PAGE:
L.A. rent control plan is how capitalism fails

If you happen to live in the Los Angeles area and own some rental property, be on the lookout. You may want to unload your apartment buildings while you can and flee with your wallet intact. The county is currently working on yet another set of regulations aimed at capping rent increases and making it harder to evict tenants who are not in compliance with the rules.

They’re seeking to address a very real problem, by the way. There are far too many elderly people on fixed incomes who can barely scrape by in an area as expensive as Los Angeles, and they have no effective way of increasing their income. When rents keep going up, they wind up homeless. Unfortunately, the new plan takes an ax to the existing system rather than a scalpel and it may drive a lot smaller real estate investors out of the market. (LA Times)

On Tuesday, the L.A. County Board of Supervisors will consider putting in place a law that could help people in Nunez’s situation. In unincorporated areas, the measure would cap rent increases at 3% per year and require that landlords have a legitimate reason for evictions.

Supervisor Sheila Kuehl, who authored the motion calling for an interim ordinance, said it is meant, in part, to prevent older people on fixed incomes from becoming homeless or unable to meet their basic needs.

“You cannot just have your rent jump up and eat … less food,” Kuehl said in an interview.

This is truly populism in its rawest form. Some people really can’t afford to pay any more rent and the rest are unhappy when their rent goes up. But they live in one of the highest cost of living areas in the country full of incredible services. By most measures, it’s a very desirable place to live if you can tolerate the liberal politics, the wildfires and the occasional earthquake threatening to dump you into the Pacific. So how does the local government respond? By waving a magic wand and saying that rents can’t rise more than 3% per year. And since they really want to make the voters happy, they’ll stick it to the landlords a little more and make it tougher to evict people.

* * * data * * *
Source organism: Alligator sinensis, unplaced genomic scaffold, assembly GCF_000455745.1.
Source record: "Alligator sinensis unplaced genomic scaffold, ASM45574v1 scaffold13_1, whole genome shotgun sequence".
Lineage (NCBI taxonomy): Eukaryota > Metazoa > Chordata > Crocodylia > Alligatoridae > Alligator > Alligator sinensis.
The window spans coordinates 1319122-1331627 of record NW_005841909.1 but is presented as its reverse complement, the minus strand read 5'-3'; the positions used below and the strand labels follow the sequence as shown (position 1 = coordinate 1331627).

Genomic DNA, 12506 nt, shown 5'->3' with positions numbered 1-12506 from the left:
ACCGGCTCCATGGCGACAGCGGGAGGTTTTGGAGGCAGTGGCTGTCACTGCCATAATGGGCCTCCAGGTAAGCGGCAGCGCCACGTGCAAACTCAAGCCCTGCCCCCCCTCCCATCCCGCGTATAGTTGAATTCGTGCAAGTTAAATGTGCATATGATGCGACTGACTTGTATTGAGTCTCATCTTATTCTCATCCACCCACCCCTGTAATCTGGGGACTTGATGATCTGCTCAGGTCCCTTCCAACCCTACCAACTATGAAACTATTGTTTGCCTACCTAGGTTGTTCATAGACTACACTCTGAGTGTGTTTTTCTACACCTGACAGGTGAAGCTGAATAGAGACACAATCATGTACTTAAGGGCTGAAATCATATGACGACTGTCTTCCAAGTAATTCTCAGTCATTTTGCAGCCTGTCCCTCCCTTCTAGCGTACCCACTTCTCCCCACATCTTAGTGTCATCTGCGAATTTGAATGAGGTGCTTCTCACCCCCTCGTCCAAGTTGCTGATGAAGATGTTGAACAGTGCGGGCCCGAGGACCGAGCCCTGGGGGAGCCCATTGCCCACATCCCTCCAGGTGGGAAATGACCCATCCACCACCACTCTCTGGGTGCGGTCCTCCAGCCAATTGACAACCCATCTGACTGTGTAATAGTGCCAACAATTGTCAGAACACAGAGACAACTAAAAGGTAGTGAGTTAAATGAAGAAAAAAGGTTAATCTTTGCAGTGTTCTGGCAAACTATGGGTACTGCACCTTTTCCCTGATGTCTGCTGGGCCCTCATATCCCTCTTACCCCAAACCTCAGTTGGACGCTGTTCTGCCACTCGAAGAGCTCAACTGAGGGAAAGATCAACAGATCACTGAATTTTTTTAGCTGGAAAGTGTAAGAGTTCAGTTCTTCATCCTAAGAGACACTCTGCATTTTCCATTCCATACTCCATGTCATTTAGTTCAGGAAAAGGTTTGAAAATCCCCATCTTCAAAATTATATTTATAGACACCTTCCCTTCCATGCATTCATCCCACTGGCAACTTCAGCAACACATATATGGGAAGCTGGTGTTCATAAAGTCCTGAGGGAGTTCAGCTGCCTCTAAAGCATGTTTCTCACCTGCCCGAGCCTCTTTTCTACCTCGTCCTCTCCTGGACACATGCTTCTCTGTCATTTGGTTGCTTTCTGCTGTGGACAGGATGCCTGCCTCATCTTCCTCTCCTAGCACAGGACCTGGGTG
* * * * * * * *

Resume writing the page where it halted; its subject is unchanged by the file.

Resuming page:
Sounds great until you consider the realities of the real estate market. Anyone who’s read about the history of rent control in New York City knows what a gargantuan mess it is and all of the “emergency” revisions they’ve had to do over the past century or so. If you tell the property owners that they can’t raise the rent more than 3 percent, what happens when their associated costs for maintaining the building go up by 5 percent next year?

Even if it’s not a matter of simply breaking even, what about when property values are continuing to rise (along with all the other associated costs in any given area) and the apartment really should be worth considerably more? You’re robbing the property owner and making them less likely to want to stay in that business. And who will want to take it off their hands and keep operating the business when they know the county government will have its boot on their throat from day one?

Also, wanting landlords to show a “legitimate cause” for evicting someone is a great idea in theory. There have certainly been cases of abusive landlords. But this also opens the door to excessive litigation by people who actually deserve to be evicted, either for failure to pay or destruction of property. This drives up costs and acts as another disincentive to being in the real estate business. And if enough people flee the business, you can forget about having sufficient “affordable housing” for the masses. It will all be converted to condos. There’s probably a solution to be found here somehow, but it’s not in this sort of hamfisted approach.

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